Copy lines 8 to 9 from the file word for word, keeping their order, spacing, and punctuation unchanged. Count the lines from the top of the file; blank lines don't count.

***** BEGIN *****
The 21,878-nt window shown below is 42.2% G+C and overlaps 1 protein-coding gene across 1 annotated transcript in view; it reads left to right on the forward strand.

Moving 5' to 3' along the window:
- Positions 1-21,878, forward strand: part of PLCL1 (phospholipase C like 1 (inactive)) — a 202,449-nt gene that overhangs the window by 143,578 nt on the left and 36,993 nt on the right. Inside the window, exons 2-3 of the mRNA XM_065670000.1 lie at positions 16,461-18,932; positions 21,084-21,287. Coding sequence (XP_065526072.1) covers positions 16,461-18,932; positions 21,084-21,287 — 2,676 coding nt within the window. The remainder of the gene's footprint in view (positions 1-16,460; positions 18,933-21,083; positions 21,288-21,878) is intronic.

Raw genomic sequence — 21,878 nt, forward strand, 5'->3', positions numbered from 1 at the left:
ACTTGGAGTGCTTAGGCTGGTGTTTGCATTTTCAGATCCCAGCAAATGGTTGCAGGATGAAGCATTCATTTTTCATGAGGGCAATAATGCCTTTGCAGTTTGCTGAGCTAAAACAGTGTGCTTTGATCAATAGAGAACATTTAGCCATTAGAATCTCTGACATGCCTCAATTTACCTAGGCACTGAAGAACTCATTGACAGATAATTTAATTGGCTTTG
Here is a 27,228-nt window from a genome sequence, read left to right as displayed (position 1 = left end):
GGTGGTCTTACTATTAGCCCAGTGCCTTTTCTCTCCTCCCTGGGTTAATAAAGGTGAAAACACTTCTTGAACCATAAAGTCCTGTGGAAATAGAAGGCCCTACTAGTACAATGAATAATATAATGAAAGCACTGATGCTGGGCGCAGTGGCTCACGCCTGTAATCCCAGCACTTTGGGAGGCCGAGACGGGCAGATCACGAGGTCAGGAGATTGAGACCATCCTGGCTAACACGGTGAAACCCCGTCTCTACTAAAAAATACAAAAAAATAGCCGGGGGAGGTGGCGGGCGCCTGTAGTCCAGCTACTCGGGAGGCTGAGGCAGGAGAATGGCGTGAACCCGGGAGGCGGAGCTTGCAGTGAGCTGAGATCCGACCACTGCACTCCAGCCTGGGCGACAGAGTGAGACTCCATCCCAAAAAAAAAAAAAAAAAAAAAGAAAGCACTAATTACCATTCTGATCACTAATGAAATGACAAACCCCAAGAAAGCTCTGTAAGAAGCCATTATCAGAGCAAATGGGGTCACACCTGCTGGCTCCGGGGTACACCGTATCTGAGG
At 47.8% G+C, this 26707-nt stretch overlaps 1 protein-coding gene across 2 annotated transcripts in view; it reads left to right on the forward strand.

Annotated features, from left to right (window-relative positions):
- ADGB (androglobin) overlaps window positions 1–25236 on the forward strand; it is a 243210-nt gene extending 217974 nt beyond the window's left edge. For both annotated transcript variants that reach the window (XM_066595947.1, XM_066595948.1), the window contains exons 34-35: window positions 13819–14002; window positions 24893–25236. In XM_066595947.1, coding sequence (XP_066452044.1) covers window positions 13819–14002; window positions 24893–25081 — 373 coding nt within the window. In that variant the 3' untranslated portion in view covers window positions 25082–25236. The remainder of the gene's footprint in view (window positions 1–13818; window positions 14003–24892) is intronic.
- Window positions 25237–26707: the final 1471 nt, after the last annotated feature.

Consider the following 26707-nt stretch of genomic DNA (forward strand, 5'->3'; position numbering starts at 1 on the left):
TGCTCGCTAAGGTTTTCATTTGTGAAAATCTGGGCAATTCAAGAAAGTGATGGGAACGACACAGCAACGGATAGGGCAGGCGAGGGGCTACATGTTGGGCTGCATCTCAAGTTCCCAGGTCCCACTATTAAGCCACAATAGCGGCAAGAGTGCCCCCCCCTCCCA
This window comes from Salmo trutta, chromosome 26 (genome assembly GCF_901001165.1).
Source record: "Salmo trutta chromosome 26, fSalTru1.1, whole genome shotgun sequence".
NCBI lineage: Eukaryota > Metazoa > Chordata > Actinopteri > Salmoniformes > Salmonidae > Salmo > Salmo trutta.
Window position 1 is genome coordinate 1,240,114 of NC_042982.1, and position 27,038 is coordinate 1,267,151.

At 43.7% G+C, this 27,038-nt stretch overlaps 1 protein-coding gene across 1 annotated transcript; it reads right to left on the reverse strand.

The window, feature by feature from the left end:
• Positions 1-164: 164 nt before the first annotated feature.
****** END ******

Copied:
At 47.8% G+C, this 26707-nt stretch overlaps 1 protein-coding gene across 2 annotated transcripts in view; it reads left to right on the forward strand.

Annotated features, from left to right (window-relative positions):